RockinghamNow sports journalist Jim Sands recently had a series of conversations with the McMichael, Morehead, Reidsville and Rockingham County football coaches to gather some insight on what to expect for the 2023 varsity season that kicks off Aug. 18. Take a look at what the coaches had to say in this exclusive Q&A:
The Rams finished 14-2 as the 2A NCHSAA State runner-up following a 24-21 loss to East Duplin in the championship game Dec. 10, 2022 in Chapel Hill.
New head coach Erik Teague has some big shoes to fill following the retirement of his North Carolina Hall of Fame father Jimmy Teague, but Erik’s team is loaded with talent and experienced enough to contend for a state championship yet again in 2023.
JS: What has been your experience as the new head coach been like at your alma mater?
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Teague: It has definitely been an exciting couple of months. Even though I played here and have been an assistant here for 12 years, being in a different role, there a lot of different new things that I’m not used to doing. Especially the administrative things like taking on grades and making sure the kids have physicals — eligibility and the decisions that have to be made. All of those things come across your desk. So there are some things that are a little bit different than what I dealt with as an assistant coach, but it’s been fun learning all of the ins and outs of what I’m going to be doing for the next several years.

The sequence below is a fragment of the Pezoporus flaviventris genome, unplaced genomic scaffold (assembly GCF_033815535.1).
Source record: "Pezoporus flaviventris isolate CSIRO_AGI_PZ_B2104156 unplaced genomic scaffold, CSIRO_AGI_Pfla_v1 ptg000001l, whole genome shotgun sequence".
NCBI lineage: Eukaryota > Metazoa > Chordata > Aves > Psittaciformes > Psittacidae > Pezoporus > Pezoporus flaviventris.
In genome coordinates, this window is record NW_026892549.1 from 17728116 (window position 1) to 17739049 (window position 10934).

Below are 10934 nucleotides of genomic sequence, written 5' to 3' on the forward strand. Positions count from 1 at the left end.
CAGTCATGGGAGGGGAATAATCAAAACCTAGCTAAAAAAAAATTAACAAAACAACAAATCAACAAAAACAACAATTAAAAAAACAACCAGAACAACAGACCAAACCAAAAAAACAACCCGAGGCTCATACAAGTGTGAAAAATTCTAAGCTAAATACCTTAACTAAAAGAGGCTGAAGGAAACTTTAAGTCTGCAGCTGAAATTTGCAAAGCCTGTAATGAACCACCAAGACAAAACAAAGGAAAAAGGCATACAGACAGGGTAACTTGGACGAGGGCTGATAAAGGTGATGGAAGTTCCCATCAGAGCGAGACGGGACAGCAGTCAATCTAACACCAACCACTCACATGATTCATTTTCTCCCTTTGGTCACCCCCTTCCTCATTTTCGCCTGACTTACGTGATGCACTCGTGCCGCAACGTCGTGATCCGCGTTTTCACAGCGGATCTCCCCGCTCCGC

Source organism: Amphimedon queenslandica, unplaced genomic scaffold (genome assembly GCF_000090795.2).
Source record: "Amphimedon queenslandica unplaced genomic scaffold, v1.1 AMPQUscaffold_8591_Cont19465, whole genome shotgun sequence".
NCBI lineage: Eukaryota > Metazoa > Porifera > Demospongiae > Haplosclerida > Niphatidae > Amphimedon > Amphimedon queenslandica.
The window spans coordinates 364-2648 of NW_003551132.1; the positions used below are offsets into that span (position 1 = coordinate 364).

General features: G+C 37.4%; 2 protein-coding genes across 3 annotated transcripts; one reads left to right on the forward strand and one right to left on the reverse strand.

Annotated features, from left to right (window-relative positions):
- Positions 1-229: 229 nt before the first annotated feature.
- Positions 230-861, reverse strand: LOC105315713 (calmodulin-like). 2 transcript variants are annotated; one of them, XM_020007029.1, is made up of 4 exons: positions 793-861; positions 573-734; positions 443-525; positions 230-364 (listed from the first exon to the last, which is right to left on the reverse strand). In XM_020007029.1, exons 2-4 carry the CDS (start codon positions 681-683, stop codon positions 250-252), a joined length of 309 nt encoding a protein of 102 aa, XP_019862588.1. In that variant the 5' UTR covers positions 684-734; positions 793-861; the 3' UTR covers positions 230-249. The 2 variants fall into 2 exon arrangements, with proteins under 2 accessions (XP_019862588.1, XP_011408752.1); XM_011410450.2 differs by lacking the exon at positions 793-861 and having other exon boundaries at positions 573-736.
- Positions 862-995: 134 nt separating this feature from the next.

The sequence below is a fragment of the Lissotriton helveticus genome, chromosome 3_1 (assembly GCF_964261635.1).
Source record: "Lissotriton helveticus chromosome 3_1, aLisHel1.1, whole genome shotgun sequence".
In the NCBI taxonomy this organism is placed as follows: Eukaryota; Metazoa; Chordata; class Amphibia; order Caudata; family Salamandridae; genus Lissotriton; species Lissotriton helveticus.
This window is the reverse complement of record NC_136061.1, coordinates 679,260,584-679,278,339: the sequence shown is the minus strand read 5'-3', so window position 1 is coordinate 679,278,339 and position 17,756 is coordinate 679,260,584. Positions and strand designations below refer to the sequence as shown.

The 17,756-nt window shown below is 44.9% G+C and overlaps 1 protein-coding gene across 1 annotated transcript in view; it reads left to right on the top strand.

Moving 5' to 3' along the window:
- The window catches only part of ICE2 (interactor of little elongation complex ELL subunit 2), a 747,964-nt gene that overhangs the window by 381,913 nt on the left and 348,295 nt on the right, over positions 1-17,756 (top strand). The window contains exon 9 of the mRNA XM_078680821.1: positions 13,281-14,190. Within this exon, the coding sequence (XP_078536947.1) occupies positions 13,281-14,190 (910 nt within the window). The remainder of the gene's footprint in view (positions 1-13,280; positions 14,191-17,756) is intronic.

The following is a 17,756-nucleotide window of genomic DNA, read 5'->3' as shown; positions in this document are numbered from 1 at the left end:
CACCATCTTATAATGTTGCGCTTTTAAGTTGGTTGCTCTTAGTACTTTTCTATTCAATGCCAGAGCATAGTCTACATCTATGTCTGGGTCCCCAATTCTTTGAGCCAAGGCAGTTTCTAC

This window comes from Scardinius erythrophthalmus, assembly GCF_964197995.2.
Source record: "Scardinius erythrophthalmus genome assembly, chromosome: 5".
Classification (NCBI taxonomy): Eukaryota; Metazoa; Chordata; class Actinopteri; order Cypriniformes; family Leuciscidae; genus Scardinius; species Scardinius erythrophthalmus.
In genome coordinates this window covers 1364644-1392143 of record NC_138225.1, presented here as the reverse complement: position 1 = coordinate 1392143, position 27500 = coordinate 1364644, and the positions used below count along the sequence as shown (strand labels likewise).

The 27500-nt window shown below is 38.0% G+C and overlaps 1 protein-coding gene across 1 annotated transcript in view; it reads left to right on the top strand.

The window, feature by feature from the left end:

JS: How have the players responded to you being the new head man? I know that as being the former offensive coordinator and quarterbacks coach, they are familiar with you and what you like and what you expect, but how have they responded to you as the new head coach?
Teague: For me it was kind of hard to tell initially especially heading into spring practice. I think once we got through spring ball, pretty much they didn’t think anything different other than taking five or 10 minutes at the end of the day to talk about a point of emphasis where we talk about whatever the concept of the day is where they can hear a little bit about what my perspective on things are. In the past, as a coordinator and positions coach, they didn’t necessarily see me standing up in front of the team talking about different things and the day-to-day stuff. I think through the spring and summer, they were ready to roll. The positive for me is that we have got a really good group of seniors to start off with and they do a really good job of leading and have a lot of experience and I think that has helped me out as well.
JS: You mentioned to me several years ago this is a job you wanted, but how intimidating is it to step into your father’s shoes, a man who is set to be inducted into the North Carolina Coaching Hall of Fame Aug. 19? Obviously, he’s the most successful football coach ever at Reidsville. Is that something that made you quake a little bit?
Teague: It might hit me when they turn the lights on Aug. 18 against Western Alamance. It might hit me a little bit more then, but I think I’ve been mentally preparing myself for the last several years to step in as the head coach. I’m more excited for the opportunity that our players have and some of our new coaches have to step up this year as seniors and the new coaches to experience what it is like on Friday night and what it is like being a Ram.
JS: There has been a shift in some of the position coaches with the departure of long-time Reidsville assistant Al Hendrix and a few other roles. How do you feel about the staff you have on the sidelines?